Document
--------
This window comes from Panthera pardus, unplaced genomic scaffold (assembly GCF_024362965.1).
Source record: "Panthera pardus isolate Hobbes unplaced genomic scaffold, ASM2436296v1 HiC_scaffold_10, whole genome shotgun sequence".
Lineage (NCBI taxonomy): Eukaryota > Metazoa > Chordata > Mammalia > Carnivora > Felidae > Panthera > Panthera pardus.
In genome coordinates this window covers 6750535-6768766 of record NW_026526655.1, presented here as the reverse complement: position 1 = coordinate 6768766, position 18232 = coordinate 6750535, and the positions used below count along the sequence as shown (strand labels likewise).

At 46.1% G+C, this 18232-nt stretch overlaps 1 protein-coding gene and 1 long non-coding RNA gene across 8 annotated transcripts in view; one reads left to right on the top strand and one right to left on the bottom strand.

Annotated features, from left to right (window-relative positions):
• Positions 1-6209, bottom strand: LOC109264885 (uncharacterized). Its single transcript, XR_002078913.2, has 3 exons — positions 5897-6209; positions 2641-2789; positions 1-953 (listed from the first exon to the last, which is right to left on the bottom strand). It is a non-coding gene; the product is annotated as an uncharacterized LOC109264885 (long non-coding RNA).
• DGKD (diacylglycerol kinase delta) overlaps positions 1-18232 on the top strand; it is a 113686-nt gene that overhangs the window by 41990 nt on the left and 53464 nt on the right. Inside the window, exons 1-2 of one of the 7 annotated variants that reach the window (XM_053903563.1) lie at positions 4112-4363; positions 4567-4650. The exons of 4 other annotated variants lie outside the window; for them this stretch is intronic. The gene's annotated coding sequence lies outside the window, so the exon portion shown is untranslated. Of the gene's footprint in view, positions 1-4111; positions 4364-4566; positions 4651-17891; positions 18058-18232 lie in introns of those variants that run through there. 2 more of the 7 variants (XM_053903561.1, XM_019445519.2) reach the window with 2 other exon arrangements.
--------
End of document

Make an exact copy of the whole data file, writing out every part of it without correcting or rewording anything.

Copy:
This window comes from Panthera pardus, unplaced genomic scaffold (assembly GCF_024362965.1).
Source record: "Panthera pardus isolate Hobbes unplaced genomic scaffold, ASM2436296v1 HiC_scaffold_10, whole genome shotgun sequence".
Lineage (NCBI taxonomy): Eukaryota > Metazoa > Chordata > Mammalia > Carnivora > Felidae > Panthera > Panthera pardus.
In genome coordinates this window covers 6750535-6768766 of record NW_026526655.1, presented here as the reverse complement: position 1 = coordinate 6768766, position 18232 = coordinate 6750535, and the positions used below count along the sequence as shown (strand labels likewise).

At 46.1% G+C, this 18232-nt stretch overlaps 1 protein-coding gene and 1 long non-coding RNA gene across 8 annotated transcripts in view; one reads left to right on the top strand and one right to left on the bottom strand.

Annotated features, from left to right (window-relative positions):
• Positions 1-6209, bottom strand: LOC109264885 (uncharacterized). Its single transcript, XR_002078913.2, has 3 exons — positions 5897-6209; positions 2641-2789; positions 1-953 (listed from the first exon to the last, which is right to left on the bottom strand). It is a non-coding gene; the product is annotated as an uncharacterized LOC109264885 (long non-coding RNA).
• DGKD (diacylglycerol kinase delta) overlaps positions 1-18232 on the top strand; it is a 113686-nt gene that overhangs the window by 41990 nt on the left and 53464 nt on the right. Inside the window, exons 1-2 of one of the 7 annotated variants that reach the window (XM_053903563.1) lie at positions 4112-4363; positions 4567-4650. The exons of 4 other annotated variants lie outside the window; for them this stretch is intronic. The gene's annotated coding sequence lies outside the window, so the exon portion shown is untranslated. Of the gene's footprint in view, positions 1-4111; positions 4364-4566; positions 4651-17891; positions 18058-18232 lie in introns of those variants that run through there. 2 more of the 7 variants (XM_053903561.1, XM_019445519.2) reach the window with 2 other exon arrangements.